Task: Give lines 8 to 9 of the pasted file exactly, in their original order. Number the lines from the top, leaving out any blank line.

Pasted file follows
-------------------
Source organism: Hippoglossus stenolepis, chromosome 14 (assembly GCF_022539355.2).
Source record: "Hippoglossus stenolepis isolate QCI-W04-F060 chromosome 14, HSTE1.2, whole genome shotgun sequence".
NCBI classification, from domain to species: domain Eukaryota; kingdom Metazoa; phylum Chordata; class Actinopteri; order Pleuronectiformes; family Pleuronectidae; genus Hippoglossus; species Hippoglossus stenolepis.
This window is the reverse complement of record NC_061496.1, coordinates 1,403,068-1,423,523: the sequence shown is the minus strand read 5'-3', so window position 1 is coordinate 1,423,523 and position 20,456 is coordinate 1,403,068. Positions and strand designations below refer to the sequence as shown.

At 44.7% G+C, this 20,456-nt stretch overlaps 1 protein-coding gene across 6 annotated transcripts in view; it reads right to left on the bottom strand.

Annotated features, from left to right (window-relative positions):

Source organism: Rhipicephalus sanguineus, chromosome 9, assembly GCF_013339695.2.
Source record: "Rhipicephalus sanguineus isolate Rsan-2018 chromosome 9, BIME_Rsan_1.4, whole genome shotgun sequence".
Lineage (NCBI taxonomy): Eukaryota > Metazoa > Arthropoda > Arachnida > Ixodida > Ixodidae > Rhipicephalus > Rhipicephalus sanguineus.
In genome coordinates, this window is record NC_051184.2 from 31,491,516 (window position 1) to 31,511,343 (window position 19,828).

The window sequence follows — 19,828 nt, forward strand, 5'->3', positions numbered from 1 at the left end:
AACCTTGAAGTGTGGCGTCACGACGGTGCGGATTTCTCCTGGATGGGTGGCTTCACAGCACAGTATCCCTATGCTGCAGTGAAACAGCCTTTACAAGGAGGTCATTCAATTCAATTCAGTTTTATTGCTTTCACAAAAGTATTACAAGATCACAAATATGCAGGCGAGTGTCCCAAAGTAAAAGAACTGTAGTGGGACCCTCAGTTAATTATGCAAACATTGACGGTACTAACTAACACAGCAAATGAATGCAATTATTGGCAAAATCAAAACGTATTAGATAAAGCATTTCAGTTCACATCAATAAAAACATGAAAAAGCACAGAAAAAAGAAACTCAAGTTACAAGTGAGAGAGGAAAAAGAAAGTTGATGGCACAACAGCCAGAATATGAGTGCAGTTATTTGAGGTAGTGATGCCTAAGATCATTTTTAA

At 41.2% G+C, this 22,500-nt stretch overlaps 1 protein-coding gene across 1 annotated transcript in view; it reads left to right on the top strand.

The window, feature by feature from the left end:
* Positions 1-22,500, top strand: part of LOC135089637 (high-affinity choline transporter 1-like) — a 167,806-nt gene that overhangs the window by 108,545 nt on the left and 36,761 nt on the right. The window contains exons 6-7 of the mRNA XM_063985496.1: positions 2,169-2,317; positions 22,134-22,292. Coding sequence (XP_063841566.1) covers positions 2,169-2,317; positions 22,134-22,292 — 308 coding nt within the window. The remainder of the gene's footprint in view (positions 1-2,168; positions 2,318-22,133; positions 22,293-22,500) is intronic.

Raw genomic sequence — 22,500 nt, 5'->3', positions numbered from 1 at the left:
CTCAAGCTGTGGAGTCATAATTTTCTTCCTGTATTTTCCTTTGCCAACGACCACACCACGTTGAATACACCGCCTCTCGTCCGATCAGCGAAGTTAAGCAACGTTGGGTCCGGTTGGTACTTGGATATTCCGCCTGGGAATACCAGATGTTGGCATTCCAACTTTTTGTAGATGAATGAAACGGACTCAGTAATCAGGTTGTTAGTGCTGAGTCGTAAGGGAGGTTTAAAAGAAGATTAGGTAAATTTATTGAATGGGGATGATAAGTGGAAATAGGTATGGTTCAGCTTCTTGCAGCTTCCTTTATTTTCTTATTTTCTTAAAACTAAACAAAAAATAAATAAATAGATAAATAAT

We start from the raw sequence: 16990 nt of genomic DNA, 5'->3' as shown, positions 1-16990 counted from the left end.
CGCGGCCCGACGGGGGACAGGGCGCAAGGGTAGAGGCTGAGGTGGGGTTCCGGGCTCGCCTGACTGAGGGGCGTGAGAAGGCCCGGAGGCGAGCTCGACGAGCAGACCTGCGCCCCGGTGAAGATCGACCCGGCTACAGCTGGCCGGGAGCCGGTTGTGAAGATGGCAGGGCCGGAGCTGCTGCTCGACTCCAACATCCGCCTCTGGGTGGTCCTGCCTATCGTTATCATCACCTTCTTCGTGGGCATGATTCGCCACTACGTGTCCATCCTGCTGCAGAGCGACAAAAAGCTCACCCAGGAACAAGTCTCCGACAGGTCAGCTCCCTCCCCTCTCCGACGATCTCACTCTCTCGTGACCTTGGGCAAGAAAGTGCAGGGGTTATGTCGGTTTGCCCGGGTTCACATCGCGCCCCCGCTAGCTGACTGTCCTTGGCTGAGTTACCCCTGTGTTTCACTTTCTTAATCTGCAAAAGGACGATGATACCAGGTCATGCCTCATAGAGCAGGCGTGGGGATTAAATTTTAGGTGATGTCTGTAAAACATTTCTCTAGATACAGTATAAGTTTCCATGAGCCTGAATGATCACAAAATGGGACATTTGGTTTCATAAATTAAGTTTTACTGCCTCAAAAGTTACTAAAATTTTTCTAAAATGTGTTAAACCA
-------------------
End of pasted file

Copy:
Source record: "Rhipicephalus sanguineus isolate Rsan-2018 chromosome 9, BIME_Rsan_1.4, whole genome shotgun sequence".
Lineage (NCBI taxonomy): Eukaryota > Metazoa > Arthropoda > Arachnida > Ixodida > Ixodidae > Rhipicephalus > Rhipicephalus sanguineus.